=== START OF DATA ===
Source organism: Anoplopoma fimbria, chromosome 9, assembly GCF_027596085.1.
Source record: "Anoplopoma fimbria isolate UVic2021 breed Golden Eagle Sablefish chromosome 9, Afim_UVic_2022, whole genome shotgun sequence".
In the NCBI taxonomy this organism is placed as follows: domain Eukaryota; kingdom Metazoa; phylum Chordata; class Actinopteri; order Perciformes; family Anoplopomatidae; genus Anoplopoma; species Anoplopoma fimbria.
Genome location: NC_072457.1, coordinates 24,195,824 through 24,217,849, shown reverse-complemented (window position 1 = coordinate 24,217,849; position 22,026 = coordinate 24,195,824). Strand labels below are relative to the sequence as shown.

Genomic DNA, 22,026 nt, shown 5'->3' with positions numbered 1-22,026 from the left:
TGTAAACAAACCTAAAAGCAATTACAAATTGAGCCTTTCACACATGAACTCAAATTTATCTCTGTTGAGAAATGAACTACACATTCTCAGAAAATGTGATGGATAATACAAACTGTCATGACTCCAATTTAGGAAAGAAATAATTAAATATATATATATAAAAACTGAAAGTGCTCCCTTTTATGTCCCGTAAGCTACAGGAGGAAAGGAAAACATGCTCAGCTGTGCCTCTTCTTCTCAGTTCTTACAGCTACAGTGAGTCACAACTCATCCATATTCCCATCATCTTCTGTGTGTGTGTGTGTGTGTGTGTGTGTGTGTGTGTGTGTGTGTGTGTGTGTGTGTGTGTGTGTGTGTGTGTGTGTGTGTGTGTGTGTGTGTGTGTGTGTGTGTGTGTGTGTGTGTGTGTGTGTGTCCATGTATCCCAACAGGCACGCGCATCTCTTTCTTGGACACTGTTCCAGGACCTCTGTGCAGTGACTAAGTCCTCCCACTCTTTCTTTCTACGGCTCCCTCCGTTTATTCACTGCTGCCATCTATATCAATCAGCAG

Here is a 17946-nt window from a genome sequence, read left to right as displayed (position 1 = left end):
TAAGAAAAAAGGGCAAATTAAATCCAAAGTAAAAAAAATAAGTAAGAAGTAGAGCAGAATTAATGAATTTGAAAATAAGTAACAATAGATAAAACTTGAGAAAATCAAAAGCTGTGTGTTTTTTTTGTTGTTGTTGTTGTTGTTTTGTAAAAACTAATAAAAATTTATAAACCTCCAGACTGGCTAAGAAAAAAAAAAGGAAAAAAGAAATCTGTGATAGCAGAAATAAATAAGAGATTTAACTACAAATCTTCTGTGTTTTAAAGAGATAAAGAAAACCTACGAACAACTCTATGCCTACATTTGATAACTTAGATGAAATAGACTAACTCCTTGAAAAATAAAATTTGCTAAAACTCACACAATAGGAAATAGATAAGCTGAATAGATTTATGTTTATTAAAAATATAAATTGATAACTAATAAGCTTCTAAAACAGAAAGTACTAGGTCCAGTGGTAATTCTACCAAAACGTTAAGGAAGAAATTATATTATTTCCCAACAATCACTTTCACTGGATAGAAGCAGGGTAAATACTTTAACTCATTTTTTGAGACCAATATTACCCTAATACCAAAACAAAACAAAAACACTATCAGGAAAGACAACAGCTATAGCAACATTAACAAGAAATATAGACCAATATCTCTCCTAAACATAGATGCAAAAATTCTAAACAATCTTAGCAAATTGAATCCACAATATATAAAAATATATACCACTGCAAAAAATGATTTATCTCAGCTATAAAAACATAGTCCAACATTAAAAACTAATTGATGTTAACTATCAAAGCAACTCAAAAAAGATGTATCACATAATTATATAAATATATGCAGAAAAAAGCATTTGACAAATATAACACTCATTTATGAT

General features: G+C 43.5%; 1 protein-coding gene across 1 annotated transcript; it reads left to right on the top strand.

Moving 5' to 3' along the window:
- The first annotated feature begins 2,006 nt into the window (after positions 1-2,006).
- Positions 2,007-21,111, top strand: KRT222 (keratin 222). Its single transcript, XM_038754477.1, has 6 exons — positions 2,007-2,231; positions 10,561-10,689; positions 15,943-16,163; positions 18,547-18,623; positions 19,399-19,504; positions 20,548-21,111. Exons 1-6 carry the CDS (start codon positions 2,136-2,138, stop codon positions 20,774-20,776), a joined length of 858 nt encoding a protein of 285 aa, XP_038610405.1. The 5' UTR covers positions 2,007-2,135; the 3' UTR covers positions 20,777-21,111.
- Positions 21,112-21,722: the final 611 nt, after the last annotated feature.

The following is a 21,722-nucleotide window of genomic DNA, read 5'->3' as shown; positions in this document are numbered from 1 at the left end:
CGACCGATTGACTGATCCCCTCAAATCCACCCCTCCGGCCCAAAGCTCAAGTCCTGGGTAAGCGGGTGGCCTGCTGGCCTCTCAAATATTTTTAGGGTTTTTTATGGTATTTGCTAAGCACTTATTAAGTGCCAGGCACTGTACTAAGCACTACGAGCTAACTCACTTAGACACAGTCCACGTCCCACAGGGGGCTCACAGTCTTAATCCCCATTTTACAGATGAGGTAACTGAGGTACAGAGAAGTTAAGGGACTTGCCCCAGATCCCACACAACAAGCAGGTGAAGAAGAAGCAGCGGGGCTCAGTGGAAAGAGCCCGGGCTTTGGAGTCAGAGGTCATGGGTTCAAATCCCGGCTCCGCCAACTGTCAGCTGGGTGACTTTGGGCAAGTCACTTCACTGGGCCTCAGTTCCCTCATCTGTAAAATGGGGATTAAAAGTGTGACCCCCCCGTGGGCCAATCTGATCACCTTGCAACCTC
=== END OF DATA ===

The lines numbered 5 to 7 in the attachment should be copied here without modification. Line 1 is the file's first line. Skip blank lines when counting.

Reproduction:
Genomic DNA, 22,026 nt, shown 5'->3' with positions numbered 1-22,026 from the left:
TGTAAACAAACCTAAAAGCAATTACAAATTGAGCCTTTCACACATGAACTCAAATTTATCTCTGTTGAGAAATGAACTACACATTCTCAGAAAATGTGATGGATAATACAAACTGTCATGACTCCAATTTAGGAAAGAAATAATTAAATATATATATATAAAAACTGAAAGTGCTCCCTTTTATGTCCCGTAAGCTACAGGAGGAAAGGAAAACATGCTCAGCTGTGCCTCTTCTTCTCAGTTCTTACAGCTACAGTGAGTCACAACTCATCCATATTCCCATCATCTTCTGTGTGTGTGTGTGTGTGTGTGTGTGTGTGTGTGTGTGTGTGTGTGTGTGTGTGTGTGTGTGTGTGTGTGTGTGTGTGTGTGTGTGTGTGTGTGTGTGTGTGTGTGTGTGTGTGTGTGTGTGTGTCCATGTATCCCAACAGGCACGCGCATCTCTTTCTTGGACACTGTTCCAGGACCTCTGTGCAGTGACTAAGTCCTCCCACTCTTTCTTTCTACGGCTCCCTCCGTTTATTCACTGCTGCCATCTATATCAATCAGCAG

Here is a 17946-nt window from a genome sequence, read left to right as displayed (position 1 = left end):